Lawyers use bogus big-cat case to push government to improve the rule of law
Hao Jinsong's Public Interest Lawyer Centre has boomed since it filed a lawsuit against Shaanxi farmer Zhou Zhenglong and the State Forestry Administration.
Businessmen and law firms have funded the non-governmental organisation in its war on the fake South China tiger photos, according to the centre's leader and founder, Hao Jinsong .
'People look for ways to reduce corruption, increase the administration's efficiency and promote democracy,' he said. 'Many are fed up ... and some of them think the South China tiger case might be an opportunity for change.'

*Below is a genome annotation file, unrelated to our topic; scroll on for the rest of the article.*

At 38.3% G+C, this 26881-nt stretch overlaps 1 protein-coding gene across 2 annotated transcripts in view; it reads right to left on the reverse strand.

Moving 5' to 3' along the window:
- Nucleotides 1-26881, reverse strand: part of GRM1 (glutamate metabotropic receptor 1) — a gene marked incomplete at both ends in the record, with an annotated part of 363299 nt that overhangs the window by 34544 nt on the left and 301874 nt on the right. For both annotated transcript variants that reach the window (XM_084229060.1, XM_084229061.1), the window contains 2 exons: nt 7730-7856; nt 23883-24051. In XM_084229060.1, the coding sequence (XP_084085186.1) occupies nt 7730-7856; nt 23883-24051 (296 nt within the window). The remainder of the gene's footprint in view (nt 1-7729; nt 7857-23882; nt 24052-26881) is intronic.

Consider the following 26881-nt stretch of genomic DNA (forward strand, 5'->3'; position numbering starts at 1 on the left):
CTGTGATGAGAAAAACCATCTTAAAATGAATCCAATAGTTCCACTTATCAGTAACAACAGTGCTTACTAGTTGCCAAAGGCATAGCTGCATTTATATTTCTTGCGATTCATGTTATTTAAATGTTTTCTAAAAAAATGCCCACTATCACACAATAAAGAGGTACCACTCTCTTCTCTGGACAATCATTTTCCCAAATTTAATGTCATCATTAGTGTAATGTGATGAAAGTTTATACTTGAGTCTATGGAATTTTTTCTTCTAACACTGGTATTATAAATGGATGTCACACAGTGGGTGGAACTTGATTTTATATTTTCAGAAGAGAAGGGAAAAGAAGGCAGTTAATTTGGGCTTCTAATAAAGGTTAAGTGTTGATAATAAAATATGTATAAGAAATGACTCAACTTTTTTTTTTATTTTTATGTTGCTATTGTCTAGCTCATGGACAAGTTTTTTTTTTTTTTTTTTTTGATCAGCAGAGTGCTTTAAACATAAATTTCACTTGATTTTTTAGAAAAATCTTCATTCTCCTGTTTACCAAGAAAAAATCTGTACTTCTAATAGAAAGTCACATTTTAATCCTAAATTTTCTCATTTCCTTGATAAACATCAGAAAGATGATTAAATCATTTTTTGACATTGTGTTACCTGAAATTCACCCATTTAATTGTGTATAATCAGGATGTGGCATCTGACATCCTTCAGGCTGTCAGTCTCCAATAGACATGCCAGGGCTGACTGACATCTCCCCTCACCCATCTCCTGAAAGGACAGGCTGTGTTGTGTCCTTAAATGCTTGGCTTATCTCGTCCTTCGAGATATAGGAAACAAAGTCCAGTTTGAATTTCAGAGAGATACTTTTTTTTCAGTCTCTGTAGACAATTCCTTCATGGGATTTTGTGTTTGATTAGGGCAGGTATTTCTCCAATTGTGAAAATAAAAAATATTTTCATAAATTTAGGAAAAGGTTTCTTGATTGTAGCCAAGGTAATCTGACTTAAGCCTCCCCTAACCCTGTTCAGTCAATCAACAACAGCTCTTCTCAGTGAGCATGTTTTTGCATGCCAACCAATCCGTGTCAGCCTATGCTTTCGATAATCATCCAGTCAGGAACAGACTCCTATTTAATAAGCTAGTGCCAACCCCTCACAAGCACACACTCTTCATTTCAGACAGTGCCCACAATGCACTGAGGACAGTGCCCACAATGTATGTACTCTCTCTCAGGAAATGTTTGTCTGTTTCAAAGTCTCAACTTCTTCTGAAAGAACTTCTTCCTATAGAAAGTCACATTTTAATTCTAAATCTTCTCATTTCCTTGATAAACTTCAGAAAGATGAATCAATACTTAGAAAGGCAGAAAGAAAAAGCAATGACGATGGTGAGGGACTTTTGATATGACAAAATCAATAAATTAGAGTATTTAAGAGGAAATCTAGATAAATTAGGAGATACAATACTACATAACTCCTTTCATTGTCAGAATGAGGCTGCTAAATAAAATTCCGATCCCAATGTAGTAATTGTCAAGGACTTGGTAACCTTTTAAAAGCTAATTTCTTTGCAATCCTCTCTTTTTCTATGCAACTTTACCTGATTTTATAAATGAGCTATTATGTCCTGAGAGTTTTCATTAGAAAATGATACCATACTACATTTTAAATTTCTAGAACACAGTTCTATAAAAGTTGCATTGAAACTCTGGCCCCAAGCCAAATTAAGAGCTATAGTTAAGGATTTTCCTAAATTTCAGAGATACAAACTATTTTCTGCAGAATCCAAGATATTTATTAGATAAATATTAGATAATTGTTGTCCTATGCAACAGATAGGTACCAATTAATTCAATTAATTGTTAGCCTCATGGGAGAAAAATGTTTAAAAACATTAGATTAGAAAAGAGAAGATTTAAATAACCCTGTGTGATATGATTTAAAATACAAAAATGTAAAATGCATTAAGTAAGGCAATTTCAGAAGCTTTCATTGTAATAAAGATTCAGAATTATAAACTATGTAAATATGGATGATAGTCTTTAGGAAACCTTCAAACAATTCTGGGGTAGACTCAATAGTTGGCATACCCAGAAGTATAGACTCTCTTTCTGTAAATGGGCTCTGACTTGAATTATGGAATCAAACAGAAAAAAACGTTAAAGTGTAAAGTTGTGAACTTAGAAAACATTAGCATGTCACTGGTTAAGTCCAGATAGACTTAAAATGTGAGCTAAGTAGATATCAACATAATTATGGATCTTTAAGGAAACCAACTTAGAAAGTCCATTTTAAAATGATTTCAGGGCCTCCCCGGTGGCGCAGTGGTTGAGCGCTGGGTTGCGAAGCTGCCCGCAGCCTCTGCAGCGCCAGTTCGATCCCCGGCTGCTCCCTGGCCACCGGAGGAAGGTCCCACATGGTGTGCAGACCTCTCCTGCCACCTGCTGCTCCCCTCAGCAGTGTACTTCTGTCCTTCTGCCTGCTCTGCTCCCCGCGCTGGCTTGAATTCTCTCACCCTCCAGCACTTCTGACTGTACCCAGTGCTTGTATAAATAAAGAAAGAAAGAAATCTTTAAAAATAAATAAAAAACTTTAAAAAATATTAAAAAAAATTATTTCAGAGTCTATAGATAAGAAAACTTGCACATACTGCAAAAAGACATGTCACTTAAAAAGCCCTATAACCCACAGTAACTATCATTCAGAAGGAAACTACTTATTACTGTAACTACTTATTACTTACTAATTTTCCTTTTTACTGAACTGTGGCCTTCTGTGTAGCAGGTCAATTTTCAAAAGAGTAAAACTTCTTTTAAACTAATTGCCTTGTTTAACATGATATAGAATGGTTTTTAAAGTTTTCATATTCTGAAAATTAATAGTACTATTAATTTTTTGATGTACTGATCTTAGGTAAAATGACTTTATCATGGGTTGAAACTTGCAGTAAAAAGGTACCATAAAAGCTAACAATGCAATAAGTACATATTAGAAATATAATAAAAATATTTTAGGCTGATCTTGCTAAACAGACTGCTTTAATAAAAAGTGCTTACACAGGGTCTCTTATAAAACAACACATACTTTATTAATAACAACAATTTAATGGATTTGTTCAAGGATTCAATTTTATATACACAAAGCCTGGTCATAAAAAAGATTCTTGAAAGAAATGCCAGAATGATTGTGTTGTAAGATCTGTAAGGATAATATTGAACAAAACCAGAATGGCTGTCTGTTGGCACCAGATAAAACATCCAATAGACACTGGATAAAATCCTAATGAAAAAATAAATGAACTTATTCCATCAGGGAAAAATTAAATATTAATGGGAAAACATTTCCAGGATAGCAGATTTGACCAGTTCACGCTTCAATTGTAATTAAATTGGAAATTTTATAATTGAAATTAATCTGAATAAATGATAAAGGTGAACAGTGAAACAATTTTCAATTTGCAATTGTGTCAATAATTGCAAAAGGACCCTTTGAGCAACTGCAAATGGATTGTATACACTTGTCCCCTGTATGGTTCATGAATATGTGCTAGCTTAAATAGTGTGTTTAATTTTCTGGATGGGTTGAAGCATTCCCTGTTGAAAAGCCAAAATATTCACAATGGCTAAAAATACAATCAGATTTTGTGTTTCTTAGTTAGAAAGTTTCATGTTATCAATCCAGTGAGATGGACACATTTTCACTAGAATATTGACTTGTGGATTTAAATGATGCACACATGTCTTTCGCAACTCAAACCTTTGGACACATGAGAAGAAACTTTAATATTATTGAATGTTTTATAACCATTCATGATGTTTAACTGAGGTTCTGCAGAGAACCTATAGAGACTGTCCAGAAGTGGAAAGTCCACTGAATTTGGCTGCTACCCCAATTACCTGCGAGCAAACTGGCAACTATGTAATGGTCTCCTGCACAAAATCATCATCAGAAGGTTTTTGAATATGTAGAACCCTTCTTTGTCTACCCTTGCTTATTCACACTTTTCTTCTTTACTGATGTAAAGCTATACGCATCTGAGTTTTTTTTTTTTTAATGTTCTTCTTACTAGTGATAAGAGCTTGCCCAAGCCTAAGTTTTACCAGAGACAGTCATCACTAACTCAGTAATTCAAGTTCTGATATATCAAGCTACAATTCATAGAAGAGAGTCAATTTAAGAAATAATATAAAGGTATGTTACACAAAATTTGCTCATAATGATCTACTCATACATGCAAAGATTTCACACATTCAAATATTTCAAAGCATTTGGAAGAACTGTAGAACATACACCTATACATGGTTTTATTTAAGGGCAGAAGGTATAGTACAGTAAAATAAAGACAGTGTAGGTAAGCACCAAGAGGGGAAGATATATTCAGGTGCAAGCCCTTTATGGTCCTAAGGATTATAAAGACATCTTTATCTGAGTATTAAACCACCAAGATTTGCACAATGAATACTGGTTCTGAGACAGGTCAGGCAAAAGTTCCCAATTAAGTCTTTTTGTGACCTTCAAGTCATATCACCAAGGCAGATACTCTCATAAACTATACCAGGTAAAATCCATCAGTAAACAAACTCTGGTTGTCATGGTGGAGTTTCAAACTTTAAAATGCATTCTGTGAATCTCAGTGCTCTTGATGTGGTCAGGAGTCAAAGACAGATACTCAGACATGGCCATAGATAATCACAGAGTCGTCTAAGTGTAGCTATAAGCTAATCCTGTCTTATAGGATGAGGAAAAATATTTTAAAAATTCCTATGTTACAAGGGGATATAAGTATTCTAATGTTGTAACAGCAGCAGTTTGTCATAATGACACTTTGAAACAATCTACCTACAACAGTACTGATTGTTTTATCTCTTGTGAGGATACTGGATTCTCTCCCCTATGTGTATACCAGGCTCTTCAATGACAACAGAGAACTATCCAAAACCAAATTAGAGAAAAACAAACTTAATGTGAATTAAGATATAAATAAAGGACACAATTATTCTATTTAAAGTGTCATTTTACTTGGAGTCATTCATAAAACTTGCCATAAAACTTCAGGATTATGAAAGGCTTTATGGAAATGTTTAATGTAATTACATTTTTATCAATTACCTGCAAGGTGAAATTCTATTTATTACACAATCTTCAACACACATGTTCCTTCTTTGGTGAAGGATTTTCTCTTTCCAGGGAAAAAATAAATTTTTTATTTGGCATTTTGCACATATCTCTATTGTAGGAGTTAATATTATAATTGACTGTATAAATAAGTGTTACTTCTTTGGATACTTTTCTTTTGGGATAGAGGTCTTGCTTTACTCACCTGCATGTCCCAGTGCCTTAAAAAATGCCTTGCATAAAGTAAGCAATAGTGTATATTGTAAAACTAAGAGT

The centre was established in 2005 by a handful of graduates from China University of Political Science and Law.
They have since taken the Ministry of Railways and the National Development and Reform Commission (NDRC) to court for market manipulation and lack of transparency. The centre, which has three full-time staff and 13 researchers, was successful in the railway case; the NDRC case is still in the system.
In November, Mr Hao filed a suit in Shaanxi's Dingyang county people's court, accusing Zhou of fraud and demanding he apologise and pay one yuan in compensation for psychological harm.
'We will never stop until there is an investigation, and they know that we have enough time and resources to carry the fight to the end,' said Mr Hao.